WORKERS’ COMPENSATION OUTLINE – EVANS – WINTER 2017
EXAM: Worker’s disability compensation law is remedial legislation to be liberally construed to aid the injured worker with the cost being passed on to the consumer of the goods or services.
Great start to EXAM question: The Michigan Worker’s Compensation Act §418.301 defines a compensable, accidental injury under the act as one “arising out of and in the course of employment…” the phrase “arising out of” relates to the origin of the accident and generally requires a causal connection between the nature of the employment and the injury. “In the course of employment” refers to the time, place and circumstances giving rise to the injury. Although these elements are interrelated, the claimant has the burden of establishing both to receive compensation.
A. Arising Out of Employment
B. In the Course of Employment
Basic Features of Workers’ Compensation
The typical workers’ compensation act has these features:
The basic operating principle is that an employee is automatically entitled to certain benefits whenever he or she suffers a “personal injury by accident arising out of and in the course of employment” or occupational disease.
Negligence and fault are largely immaterial, both in the sense that the employee’s contributory negligence does not lessen his rights and in the sense that the employer’s complete freedom from fault does not lessen its liability.
Coverage is limited to persons having the status of employee, as distinguished from independent contractor.
Benefits to the employee include wage-loss benefits, usually around ½ to 2/3 of his average weekly wage, and hospital, medical, and rehabilitation expenses; in death cases benefits for dependents are provided; arbitrary maximum and minimum limits are ordinarily imposed, usually related to the state’s average weekly wage.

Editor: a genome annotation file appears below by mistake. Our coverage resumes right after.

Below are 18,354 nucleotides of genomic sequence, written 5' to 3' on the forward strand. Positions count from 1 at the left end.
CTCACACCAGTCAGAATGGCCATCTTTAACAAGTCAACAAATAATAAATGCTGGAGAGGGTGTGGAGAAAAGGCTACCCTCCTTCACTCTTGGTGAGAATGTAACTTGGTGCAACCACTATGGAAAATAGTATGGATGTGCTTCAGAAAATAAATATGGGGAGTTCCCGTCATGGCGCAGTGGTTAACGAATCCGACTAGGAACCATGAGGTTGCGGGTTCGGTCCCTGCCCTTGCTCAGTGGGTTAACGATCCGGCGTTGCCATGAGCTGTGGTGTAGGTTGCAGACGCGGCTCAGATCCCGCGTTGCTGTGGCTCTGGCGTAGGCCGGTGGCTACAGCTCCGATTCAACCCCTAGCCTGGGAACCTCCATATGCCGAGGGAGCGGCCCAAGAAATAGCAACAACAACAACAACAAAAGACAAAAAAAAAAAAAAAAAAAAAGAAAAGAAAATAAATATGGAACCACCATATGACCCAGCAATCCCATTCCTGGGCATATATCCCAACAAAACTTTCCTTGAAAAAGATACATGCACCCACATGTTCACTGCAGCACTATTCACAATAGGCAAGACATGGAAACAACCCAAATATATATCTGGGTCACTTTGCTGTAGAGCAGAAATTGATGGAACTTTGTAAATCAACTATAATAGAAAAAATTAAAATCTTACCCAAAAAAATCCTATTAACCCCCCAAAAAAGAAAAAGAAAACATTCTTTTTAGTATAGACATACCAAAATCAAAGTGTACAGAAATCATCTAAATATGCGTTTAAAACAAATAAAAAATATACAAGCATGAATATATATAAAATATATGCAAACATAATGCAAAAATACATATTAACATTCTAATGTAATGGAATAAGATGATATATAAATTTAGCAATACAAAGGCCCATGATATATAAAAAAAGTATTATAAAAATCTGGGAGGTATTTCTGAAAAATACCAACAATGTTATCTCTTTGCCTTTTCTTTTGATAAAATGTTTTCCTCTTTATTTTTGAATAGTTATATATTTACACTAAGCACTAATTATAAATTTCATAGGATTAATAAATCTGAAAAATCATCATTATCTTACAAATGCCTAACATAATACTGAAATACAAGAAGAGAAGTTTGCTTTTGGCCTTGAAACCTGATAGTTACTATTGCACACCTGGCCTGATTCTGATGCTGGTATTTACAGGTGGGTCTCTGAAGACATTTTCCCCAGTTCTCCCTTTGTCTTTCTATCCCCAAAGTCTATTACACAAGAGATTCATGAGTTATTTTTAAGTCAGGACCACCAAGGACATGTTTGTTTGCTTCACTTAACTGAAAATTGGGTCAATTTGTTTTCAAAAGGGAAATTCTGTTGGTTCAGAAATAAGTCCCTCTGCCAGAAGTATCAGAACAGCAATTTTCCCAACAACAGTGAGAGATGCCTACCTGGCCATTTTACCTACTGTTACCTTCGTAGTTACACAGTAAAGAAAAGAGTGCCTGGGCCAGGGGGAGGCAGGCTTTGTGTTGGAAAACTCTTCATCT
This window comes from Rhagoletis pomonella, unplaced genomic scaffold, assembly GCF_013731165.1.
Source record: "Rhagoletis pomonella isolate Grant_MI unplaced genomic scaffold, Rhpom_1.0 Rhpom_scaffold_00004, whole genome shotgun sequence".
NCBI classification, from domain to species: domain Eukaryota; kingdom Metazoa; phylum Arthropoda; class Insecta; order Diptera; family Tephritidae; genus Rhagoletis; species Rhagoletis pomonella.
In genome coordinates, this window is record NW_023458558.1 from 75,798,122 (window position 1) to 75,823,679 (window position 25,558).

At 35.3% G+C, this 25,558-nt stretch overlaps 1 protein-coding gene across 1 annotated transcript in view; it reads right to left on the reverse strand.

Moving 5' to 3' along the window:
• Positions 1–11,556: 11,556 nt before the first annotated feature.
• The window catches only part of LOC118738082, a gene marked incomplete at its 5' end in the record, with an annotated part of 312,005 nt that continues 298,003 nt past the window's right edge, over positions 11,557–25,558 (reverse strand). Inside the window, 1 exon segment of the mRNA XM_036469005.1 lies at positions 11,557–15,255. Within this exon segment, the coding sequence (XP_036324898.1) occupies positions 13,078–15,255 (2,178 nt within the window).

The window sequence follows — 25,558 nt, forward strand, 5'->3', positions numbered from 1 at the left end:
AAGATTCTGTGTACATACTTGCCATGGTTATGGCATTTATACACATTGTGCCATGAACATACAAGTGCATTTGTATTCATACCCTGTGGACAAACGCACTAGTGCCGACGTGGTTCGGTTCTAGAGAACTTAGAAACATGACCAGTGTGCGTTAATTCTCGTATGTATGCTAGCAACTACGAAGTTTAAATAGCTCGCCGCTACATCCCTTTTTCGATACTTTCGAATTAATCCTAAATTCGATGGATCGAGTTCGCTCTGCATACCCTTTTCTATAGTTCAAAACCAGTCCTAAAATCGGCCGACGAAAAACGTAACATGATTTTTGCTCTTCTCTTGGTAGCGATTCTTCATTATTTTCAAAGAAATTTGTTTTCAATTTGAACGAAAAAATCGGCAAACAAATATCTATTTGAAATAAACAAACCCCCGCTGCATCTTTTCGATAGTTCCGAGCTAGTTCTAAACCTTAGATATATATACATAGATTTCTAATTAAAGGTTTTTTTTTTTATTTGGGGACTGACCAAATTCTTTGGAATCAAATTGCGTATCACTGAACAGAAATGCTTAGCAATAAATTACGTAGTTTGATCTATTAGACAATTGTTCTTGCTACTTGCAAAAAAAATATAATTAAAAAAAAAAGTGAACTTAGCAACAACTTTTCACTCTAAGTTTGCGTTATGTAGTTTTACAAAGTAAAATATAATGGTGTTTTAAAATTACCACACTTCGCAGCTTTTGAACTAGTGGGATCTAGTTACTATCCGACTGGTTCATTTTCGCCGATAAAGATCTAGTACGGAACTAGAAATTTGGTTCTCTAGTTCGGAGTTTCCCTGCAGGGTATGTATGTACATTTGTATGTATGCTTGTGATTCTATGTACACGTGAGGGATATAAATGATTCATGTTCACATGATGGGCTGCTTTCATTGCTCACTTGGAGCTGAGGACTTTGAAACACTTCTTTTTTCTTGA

The employee and his dependents, in exchange for these modest but assured benefits, give up their common-law right to sue the employer for damages for any injury covered by the act.
The right to sue third persons whose negligence caused the injury remains, however, with the proceeds usually being applied first to reimbursement of the employer for the compensation outlay, the balance (or most of it) going to the employee.
Administration is typically in the hands of administrative commissions and as far as possible, rules of procedure, evidence and conflict of laws are relaxed to facilitate the achievement of the beneficent purposes of the legislation and
The employer is required to secure its liability through private insurance, state-fund insurance in some states, or “self-insurance”; thus the burden of compensation liability does not remain upon the employer but passes to the consumer, since compensation premiums, as part of the cost of production, will be reflected in the price of the product.
3 primary benefits:
1) Weekly indemnity
2) Reasonably and necessary medical care
3) Vocational rehabilitation
3 Sisters defenses GIVEN UP by employers & insurance carriers in exchange for limited liability set forth in Michigan WCDA
1) Fellow servant (co-employee)
2) Assumption of risk
HARDEST for claimant to overcome
After being on the job for a few months or a few years (vs. your first day), it is virtually impossible to succeed on a workers compensation claim in an industrial setting à assumption of risk
3) Contributory negligence
During the industrial revolution, no workers comp because you wouldn’t sue your parents for injury on their farm
Now with employers, we have someplace else to look
Workers comp legislation is REMEDIAL in nature: What to do with employee injured on the job & loses capacity to work?
Who do we look to?
1) Government (or general public) – Could pass to taxpayer in terms of appropriations
Perceived to be inappropriate though because: 1) We don’t like tax increases, & 2) general public didn’t have anything to do with what happened between employee & employer
2) Employer – Consumer falls under this umbrella too because the cost is passed on to them
3) Insurance Company
General Principles and Doctrines
§ 2.03 Origins of Workers’ Compensation in the United States
New York Central Railroad Company v. White
This was a Supreme Court case – weird because workers compensation is a STATE remedy
Issue: Constitutional challenges to the validity of workers compensation
Holding: Constitutional. In the public’s best interest to come up with a process that protects the injured employee
Societal issue – we determine how much to provide to injured people (in Michigan, we decided we will provide up to $870/week)
It is not arbitrary or unreasonable for a state to mandate employee compensation for death or injury, without regard to fault and in accordance with a compensation schedule that is not overly miserly or extravagant. Although a workman’s compensation scheme may deprive employers and employees of legal judgments to which they would otherwise be entitled, the system also benefits both parties by establishing a limited, defined recovery that eliminates numerous costs arising from litigation.